What a Person With Ehlers-Danlos Syndrome Has to Think About


What does living with EDS look like? Medicine for all kinds of pain, migraines, nausea. Knee, ankle, finger braces and back up braces in my book bag and car. Compression socks and essential oils. Books and handouts for relearning how my joints work. All kinds of physical and occupational therapy tools to work with.

What is living with EDS like? Ehlers-Danlos comes with multi-systemic symptoms so it’s never just one thing I have to think about. It’s about “saving my spoons” so I have enough energy to get through the day. Always being conscious of where my joints are, if I’m hyperextending them and correcting my posture so I can try to prevent further tissue damage. Having to keep up with all seven of my different doctors and their appointments.

I think about trying my hardest to stay awake and focused while fighting the chronic fatigue. Reading and asking about the ingredients in the food I’m eating because I can’t have lactose, fructose or gluten. About checking the weather to see if the cold will make my joints hurt worse or if the temperature change will give me a migraine or make my body hurt even more. About trying to stay away from other migraine triggers like certain smells and lights. Having to keep hydrated and not overdoing it in the heat so my postural orthostatic tachycardia syndrome (POTS) won’t act up.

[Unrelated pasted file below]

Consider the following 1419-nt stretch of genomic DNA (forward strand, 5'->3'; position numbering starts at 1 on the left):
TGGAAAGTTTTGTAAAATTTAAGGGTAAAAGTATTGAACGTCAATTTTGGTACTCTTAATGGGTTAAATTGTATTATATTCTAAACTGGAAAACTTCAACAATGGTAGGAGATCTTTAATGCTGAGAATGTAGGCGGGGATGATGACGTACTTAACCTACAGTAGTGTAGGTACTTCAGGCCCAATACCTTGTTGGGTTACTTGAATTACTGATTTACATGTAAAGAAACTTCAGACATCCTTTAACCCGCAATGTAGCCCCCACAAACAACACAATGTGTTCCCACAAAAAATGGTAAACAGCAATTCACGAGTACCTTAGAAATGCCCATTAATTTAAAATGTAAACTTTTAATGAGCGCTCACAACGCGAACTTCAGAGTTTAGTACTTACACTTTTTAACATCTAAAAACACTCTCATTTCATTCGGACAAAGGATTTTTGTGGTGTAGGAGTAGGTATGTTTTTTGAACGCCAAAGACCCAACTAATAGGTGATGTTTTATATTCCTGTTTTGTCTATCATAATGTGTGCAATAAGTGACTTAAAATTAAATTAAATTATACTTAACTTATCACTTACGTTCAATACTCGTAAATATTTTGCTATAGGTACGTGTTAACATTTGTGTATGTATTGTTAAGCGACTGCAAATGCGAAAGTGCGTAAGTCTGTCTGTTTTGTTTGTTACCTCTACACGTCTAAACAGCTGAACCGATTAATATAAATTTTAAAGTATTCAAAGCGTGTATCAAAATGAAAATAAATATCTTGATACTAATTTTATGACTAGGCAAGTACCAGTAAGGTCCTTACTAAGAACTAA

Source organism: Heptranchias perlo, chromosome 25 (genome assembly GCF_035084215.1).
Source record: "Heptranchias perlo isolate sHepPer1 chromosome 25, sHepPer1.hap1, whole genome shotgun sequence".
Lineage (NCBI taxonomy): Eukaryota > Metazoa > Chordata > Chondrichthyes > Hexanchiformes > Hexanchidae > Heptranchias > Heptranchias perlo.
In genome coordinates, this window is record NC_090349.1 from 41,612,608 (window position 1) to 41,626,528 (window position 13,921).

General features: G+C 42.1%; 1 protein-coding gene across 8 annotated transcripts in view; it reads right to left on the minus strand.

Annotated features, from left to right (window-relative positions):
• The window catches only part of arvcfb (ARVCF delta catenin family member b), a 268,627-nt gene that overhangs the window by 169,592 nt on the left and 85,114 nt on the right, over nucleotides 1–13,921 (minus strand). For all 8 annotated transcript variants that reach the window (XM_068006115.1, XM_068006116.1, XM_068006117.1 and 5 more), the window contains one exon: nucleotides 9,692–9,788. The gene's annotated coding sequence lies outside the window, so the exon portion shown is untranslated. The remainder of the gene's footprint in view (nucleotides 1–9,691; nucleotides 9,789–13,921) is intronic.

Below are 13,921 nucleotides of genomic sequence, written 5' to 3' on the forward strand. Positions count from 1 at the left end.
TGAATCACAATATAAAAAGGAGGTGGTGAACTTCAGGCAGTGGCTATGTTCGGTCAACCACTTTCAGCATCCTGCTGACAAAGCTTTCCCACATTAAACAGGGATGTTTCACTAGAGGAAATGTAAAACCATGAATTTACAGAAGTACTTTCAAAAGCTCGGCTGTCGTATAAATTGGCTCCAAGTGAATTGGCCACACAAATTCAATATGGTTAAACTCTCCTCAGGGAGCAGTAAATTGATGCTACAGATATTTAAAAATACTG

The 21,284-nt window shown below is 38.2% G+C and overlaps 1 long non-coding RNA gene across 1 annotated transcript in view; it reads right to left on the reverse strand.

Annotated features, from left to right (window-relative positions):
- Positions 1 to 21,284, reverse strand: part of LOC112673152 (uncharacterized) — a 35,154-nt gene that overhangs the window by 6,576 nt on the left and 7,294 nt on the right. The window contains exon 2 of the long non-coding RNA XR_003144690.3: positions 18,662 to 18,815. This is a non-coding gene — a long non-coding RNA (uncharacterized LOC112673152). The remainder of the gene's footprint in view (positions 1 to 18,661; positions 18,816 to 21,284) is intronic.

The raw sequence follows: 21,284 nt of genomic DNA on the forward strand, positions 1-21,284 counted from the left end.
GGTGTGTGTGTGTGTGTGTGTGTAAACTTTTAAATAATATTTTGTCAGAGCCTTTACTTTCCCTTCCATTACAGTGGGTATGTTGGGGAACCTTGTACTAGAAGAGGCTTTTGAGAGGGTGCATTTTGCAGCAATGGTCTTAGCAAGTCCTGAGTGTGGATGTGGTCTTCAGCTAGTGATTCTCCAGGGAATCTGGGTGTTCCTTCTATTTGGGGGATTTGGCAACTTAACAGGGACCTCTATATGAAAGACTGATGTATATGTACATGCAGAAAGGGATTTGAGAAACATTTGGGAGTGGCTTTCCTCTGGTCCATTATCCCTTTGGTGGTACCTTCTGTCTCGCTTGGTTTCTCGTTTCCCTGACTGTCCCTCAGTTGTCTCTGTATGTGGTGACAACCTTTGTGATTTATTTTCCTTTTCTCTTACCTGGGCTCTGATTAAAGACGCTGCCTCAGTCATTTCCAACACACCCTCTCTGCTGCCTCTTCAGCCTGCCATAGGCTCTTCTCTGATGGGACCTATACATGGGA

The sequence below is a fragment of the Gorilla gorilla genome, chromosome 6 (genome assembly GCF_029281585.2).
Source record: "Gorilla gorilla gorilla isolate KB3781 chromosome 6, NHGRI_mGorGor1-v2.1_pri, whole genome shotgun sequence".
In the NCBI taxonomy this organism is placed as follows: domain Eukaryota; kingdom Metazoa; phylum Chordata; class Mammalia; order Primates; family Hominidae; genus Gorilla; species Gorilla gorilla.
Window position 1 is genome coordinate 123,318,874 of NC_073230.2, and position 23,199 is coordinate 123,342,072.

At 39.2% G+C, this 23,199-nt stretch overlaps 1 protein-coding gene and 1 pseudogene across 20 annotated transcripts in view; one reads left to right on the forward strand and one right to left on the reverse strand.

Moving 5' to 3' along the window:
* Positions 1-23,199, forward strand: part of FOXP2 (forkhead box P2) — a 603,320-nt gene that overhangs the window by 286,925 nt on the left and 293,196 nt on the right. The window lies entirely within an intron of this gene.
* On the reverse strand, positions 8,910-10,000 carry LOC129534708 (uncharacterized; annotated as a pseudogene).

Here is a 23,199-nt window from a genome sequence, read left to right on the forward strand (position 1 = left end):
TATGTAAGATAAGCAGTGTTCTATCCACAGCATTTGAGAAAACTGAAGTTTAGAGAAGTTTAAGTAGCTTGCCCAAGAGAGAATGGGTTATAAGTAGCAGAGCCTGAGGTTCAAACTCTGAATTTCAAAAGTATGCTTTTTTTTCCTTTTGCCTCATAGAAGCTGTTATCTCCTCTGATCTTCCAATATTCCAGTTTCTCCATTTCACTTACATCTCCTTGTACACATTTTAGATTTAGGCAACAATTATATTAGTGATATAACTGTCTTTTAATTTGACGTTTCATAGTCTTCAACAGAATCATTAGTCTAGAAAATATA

I think about making sure I take all four of my daily medications and always keeping my “as needed” medicine for nausea, migraines, muscle relaxers and my inhaler near me. Debating on what braces, KT tape, medicine or other physical therapy/occupational therapy toys I should bring with me when I go out of town.

EDS is a lot of things that never stop and none of them are easy. EDS has taught me so many things. Most people go through their day without having to think about how their body works. They can walk up stairs, write notes, walk around town or campus and not think twice about it. But for me, I have to constantly stay in tune with my body.It has made me grow up, take control and be aware of so many things that other 20-year-olds would never have to think about. I’ve been told that I’ve got an old soul and I’m mature for my age, but when you have the body of what feels like a 90-year-old, I guess that’s what happens.

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